Additional employment generation in agriculture can also be a highly effective strategy in many other developing countries with relatively low crop productivity and agro-industrial development. If widely applied, an agriculture-led growth strategy could generate hundreds of millions of additional jobs in developing countries on the farm and in agri-businesses and in other sectors of the economy that benefit from higher rural purchasing power.

Demographic trends will create acute shortage of workers in developed nations

Although concern over rising levels of unemployment loomed large in the minds of Western economists through much of the 1990s, demographic trends indicate that in future developed nations will face a shortage of labor, rather than a shortage of job opportunities. Worldwide the rate of population growth is ebbing. Although by the year 2050, there likely will be 9 billion people on the planet, demographers predict the population will level off at this point, perhaps even decline. In the last few years, worldwide population growth rates and fertility have dropped faster than anyone projected.

For all intents and purposes, the developed world has stopped growing. In North America, Europe and Japan birthrates have been steadily declining for the past decade; in some countries, birthrates are too low to even sustain current population size. Family size in Mexico has dropped from seven children to just 2.5, below the U.S. average of 2.71. In Italy and Spain, women now average 1.17 babies. In 1997, Italy became the first nation in history to have more people over the age of 60 than under age 20. The Italian population is actually shrinking. Greece, Spain, France and Germany will soon face the same situation. Today, the fertility rate exceeds the replacement rate in only three of the 23 richest countries in the world.

A UN study released in March 2000 estimates that the 15 nation European Community would have to accept 150 million new immigrants over the next 25 years in order to maintain present levels of working and tax-paying population. Though immigration on such a massive scale is unlikely, this trend will soon eradicate unemployment within developed nations and generate increasing opportunities for employment growth among developing nations.

Despite surging immigration, the labor force in the United States, Europe and Canada is not growing quickly enough to meet demand for workers, a trend line that will continue well into the new millennium. As US baby boomers retire or reduce their work hours, there will not be enough younger workers to replace them. By 2013, labor-force growth in the United States will be zero. These demographic trends are already resulting in labor shortages in a number of developed countries.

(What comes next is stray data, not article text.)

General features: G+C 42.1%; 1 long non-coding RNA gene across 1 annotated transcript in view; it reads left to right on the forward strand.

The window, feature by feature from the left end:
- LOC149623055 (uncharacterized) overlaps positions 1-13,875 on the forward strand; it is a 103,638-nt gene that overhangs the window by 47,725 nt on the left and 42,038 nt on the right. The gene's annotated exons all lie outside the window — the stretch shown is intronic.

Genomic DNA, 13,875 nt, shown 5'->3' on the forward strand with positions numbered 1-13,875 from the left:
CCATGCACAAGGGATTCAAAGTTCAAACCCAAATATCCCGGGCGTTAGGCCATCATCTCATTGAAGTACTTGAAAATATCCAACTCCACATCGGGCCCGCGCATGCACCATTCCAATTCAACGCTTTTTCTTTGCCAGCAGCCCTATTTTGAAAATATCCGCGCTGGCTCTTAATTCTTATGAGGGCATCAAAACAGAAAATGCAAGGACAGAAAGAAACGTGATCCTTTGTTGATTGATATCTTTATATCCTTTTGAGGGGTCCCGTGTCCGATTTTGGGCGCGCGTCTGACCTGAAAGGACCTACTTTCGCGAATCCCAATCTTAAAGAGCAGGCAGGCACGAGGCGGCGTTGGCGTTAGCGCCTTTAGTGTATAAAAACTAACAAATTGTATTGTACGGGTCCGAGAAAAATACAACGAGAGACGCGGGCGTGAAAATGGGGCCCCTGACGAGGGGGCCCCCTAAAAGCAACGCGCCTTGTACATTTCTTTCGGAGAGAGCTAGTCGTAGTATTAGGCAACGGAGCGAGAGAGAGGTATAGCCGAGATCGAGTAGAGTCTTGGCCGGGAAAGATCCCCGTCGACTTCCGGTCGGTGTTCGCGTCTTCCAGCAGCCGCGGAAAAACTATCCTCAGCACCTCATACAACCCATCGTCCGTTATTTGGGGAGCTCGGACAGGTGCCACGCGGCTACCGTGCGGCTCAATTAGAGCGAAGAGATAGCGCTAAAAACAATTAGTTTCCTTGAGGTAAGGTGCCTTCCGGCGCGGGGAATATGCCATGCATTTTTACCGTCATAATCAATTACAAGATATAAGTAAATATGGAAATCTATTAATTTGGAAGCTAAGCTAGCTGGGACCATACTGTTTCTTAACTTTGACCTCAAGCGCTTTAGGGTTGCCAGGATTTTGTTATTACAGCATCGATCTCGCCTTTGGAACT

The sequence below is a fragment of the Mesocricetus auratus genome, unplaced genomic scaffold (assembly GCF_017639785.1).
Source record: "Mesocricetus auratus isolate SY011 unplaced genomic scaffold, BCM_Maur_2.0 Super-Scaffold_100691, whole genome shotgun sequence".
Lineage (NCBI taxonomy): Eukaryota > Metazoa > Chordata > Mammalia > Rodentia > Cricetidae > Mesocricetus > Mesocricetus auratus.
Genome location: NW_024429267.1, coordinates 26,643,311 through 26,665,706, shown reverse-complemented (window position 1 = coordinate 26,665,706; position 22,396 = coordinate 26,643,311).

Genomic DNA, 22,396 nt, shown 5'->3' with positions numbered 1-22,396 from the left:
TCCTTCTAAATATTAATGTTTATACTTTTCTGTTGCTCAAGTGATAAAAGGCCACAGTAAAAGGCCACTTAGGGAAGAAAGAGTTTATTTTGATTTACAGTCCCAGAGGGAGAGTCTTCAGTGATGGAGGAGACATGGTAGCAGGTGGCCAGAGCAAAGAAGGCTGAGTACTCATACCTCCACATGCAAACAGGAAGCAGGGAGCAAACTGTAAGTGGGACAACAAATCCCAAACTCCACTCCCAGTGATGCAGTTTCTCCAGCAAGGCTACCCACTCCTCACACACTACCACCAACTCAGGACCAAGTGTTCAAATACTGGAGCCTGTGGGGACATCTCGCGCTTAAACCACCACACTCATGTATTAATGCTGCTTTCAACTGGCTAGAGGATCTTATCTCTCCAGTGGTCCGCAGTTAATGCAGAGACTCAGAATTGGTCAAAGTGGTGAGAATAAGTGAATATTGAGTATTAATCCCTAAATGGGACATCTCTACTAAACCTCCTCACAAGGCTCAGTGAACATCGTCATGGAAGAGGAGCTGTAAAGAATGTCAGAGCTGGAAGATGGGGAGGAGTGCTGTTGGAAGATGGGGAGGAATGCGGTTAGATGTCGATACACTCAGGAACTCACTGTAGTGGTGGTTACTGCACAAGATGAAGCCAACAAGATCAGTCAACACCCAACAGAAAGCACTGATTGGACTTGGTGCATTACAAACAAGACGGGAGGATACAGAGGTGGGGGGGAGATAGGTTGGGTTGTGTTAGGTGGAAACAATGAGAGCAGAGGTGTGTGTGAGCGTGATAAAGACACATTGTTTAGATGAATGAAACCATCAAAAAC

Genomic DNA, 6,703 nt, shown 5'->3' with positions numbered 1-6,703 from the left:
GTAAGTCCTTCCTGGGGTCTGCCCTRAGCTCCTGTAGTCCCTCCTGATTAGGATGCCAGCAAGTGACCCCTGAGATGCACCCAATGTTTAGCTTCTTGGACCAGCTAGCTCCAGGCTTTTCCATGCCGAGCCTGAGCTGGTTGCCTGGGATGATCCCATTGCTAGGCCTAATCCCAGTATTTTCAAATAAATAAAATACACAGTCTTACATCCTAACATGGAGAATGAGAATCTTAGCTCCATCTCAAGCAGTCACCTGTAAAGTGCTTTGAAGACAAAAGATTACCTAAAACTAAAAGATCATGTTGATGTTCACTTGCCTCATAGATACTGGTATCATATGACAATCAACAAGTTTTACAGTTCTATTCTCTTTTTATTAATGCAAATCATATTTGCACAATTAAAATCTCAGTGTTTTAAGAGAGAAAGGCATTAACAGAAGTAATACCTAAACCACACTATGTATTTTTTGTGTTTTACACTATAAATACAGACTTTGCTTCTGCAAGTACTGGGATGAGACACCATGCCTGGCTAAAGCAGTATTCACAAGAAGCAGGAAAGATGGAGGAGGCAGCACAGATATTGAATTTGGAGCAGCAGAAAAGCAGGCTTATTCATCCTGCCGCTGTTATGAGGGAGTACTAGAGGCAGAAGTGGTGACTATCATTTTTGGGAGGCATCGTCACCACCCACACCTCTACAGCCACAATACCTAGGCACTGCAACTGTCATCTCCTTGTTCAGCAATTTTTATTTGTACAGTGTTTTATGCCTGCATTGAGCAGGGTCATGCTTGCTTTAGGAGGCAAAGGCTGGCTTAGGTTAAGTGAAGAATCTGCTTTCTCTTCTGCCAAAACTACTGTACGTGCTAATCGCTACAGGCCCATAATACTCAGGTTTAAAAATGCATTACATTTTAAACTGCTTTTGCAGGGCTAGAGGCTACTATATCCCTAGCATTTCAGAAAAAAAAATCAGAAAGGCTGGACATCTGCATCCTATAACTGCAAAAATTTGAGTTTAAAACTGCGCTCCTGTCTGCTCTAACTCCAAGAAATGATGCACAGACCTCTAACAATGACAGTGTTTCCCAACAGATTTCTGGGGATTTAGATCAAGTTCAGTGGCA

The current concern in Japan regarding rising levels of unemployment is one of the ironies of the global employment context resulting from a very temporary, short term restructuring of the Japanese political and economic system that is now underway. In the mid-term, government projections indicate that Japan will face acute labor shortages. As a consequence of an aging population and declining birth rate, the United Nations estimates that Japan would need to admit 600,000 immigrants annually for the next 50 years in order to maintain the size of its working population at the 1995 level. In the absence of increased immigration, the size of the workforce would decline from the current level of 127 million to 105 million by 2050, placing an inordinate burden on a shrinking workforce to support an increasing population of retirees. The aging of the Japanese population will create increasing opportunities for younger nations to create jobs to fill this shortage of workers.

Preparatory to the Summit, research should be undertaken to quantify the impact of demographic changes on the complexion of the global workforce over the next half century. This will help highlight the underlying social forces that will generate new opportunities in the coming decades.

Shortage of skilled workers, not shortage of jobs

In the early 1990s, there was a widespread belief in most industrial nations that the increased deployment of technology would lead to a prolonged and, perhaps, permanent era of jobless growth, an increasing shortage of employment opportunities, and even what was metaphorically termed by one author “the end of work”. In retrospect, it is clear that the rise in unemployment rates at that time was the temporary result of a combination of transient factors. The end of the Cold War, which led to a 35% reduction in global military spending, brought on an economic recession as large, defense-related industries struggled to refocus their businesses on civilian markets. This was coupled with a large increase in the number of women entering the workforce, higher rates of immigration from developing countries, and downsizing of major corporations.

There is now ample evidence to conclude that what first appeared to be a long-term or even permanent trend among industrialized countries was actually a short-term adjustment which is already well on its way to reversing itself. In fact, present indication suggest that the long-term prognosis is for an increasing shortage of workers in the industrialized world.